So your Durango is throwing the OBD code P0335 and possibly some other transmission related codes now? It's time to change the crank position sensor. Getting to the sensor is not that difficult, but I found that changing the sensor was problematic. I am including my personal technique I had to invent for this purpose ;-).
You will need a few basic and tools like a socket set, one or two sets of pliers, and a large flat blade screwdriver. For this instructable you will also need a cordless drill, some 1.5" drywall screws, and a drill bit.
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Step 1: Get the Vehicle Off the Ground
My hackerspace (Bloominglabs) has a car lift so I just tossed my Durango up in the air. If you are using jacks be careful, use jackstands if at all possible. A car lift is many times safer than jacks and stands, but I realize that this is a luxury item.
Step 2: Locate the Sensor
You can reach the sensor in two ways.
The first way is over the passenger front tire. There is a hex bolt holding the sensor to the under-side of the engine. These pictures all show the new sensor installed which has a shiney silver ring around the hex bolt, the silver "holder" extends to one side off the base of the sensor (and the sensor is clean and black in my pictures). There is a wire harness that attaches to the end of the sensor of course.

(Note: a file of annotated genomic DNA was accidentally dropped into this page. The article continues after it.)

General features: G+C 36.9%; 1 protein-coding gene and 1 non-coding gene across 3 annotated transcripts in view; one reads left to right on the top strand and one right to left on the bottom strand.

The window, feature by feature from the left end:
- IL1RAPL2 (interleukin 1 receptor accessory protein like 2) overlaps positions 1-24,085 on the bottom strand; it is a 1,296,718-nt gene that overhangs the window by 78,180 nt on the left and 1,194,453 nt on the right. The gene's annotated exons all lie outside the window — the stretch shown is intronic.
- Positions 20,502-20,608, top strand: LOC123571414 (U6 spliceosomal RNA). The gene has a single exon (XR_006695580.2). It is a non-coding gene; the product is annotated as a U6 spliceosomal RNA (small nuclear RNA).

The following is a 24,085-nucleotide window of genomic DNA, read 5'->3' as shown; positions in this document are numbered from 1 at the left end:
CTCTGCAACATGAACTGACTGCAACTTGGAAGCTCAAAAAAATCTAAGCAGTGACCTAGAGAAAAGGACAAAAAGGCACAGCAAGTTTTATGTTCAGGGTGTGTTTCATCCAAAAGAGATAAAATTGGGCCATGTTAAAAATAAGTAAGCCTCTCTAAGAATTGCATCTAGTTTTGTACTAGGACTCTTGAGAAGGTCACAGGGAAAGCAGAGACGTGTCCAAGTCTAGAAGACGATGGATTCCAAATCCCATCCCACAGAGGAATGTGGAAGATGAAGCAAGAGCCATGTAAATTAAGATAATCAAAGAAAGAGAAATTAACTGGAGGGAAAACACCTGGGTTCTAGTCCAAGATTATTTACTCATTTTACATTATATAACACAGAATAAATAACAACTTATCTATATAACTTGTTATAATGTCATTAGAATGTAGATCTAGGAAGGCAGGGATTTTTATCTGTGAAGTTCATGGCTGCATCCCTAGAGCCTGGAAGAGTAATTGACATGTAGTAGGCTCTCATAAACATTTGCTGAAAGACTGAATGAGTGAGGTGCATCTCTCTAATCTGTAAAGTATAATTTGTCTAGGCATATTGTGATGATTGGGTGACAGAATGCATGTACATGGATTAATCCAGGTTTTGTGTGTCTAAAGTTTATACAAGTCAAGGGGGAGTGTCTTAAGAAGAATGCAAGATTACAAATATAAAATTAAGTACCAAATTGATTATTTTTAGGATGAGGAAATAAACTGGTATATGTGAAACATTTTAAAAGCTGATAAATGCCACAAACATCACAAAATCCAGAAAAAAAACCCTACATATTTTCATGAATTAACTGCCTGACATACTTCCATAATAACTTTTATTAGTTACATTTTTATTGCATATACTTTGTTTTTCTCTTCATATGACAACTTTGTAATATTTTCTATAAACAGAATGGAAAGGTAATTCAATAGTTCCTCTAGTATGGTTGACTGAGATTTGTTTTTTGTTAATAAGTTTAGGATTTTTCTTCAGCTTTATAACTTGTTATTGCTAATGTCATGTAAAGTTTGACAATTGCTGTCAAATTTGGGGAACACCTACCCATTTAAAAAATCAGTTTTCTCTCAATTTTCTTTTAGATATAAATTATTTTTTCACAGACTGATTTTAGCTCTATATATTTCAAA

The other way to access the sensor is from underneath the truck. This gives you a different vantage point to work, but I found myself switching between both positions.
Step 3: Extract the Old Sensor
First unplug the wire harness from the sensor. Now remove the hex screw that holds it to the engine.
So here is the trick. I was not able get the old sensor out easily. I ended up breaking the head off the old sensor while I was working on it. I had to drill a small hole and screwing a drywall screw into the old sensor. This gave me a pry point I could use for leverage with a screw driver.
Actually I ended up shearing off the first drywall screw so I drilled a second hole and installed another one. With quite a bit of force and manipulation I was able to work it out of the hole.
Step 4: Install the New Sensor
The new sensor slips right in without any problems, at least it did for me.
Screw the hex bolt back which locks the sensor into place. Reattach the wire harness.
Lower your vehicle back to the ground and see if it starts. From here you will need to clear the ECU error with a code reader or by pulling the battery terminal for a couple minutes. If the error does not come back then you are good to go!
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